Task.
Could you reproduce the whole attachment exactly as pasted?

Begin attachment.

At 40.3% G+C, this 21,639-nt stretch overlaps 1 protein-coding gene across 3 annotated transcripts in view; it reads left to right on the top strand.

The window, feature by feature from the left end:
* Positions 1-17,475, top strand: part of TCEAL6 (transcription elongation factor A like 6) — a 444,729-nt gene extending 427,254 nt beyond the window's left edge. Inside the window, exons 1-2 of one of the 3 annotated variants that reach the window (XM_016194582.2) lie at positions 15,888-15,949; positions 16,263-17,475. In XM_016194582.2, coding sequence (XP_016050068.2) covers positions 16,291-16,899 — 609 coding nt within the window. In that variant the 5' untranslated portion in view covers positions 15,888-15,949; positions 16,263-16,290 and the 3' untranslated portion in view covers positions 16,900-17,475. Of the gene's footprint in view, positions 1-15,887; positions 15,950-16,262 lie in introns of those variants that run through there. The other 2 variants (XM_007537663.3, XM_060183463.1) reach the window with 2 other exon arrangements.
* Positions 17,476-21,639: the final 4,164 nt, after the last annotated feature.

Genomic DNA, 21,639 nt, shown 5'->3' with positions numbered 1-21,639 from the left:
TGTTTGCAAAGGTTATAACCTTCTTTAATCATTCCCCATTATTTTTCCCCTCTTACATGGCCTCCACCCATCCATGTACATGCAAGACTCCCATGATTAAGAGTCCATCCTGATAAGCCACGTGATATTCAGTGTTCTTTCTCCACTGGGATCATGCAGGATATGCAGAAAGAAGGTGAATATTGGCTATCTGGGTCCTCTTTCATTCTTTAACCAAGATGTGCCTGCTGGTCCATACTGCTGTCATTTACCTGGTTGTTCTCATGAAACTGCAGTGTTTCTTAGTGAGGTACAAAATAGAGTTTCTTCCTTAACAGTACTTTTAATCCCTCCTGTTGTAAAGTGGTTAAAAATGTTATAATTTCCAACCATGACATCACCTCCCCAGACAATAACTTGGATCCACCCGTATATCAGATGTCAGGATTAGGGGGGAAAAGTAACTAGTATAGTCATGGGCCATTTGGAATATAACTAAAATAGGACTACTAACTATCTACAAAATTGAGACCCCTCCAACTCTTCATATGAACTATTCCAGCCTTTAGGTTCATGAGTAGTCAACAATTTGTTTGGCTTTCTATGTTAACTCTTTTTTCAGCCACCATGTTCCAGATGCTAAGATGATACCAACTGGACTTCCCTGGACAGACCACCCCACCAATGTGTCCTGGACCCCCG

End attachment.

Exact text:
At 40.3% G+C, this 21,639-nt stretch overlaps 1 protein-coding gene across 3 annotated transcripts in view; it reads left to right on the top strand.

The window, feature by feature from the left end:
* Positions 1-17,475, top strand: part of TCEAL6 (transcription elongation factor A like 6) — a 444,729-nt gene extending 427,254 nt beyond the window's left edge. Inside the window, exons 1-2 of one of the 3 annotated variants that reach the window (XM_016194582.2) lie at positions 15,888-15,949; positions 16,263-17,475. In XM_016194582.2, coding sequence (XP_016050068.2) covers positions 16,291-16,899 — 609 coding nt within the window. In that variant the 5' untranslated portion in view covers positions 15,888-15,949; positions 16,263-16,290 and the 3' untranslated portion in view covers positions 16,900-17,475. Of the gene's footprint in view, positions 1-15,887; positions 15,950-16,262 lie in introns of those variants that run through there. The other 2 variants (XM_007537663.3, XM_060183463.1) reach the window with 2 other exon arrangements.
* Positions 17,476-21,639: the final 4,164 nt, after the last annotated feature.

Genomic DNA, 21,639 nt, shown 5'->3' with positions numbered 1-21,639 from the left:
TGTTTGCAAAGGTTATAACCTTCTTTAATCATTCCCCATTATTTTTCCCCTCTTACATGGCCTCCACCCATCCATGTACATGCAAGACTCCCATGATTAAGAGTCCATCCTGATAAGCCACGTGATATTCAGTGTTCTTTCTCCACTGGGATCATGCAGGATATGCAGAAAGAAGGTGAATATTGGCTATCTGGGTCCTCTTTCATTCTTTAACCAAGATGTGCCTGCTGGTCCATACTGCTGTCATTTACCTGGTTGTTCTCATGAAACTGCAGTGTTTCTTAGTGAGGTACAAAATAGAGTTTCTTCCTTAACAGTACTTTTAATCCCTCCTGTTGTAAAGTGGTTAAAAATGTTATAATTTCCAACCATGACATCACCTCCCCAGACAATAACTTGGATCCACCCGTATATCAGATGTCAGGATTAGGGGGGAAAAGTAACTAGTATAGTCATGGGCCATTTGGAATATAACTAAAATAGGACTACTAACTATCTACAAAATTGAGACCCCTCCAACTCTTCATATGAACTATTCCAGCCTTTAGGTTCATGAGTAGTCAACAATTTGTTTGGCTTTCTATGTTAACTCTTTTTTCAGCCACCATGTTCCAGATGCTAAGATGATACCAACTGGACTTCCCTGGACAGACCACCCCACCAATGTGTCCTGGACCCCCG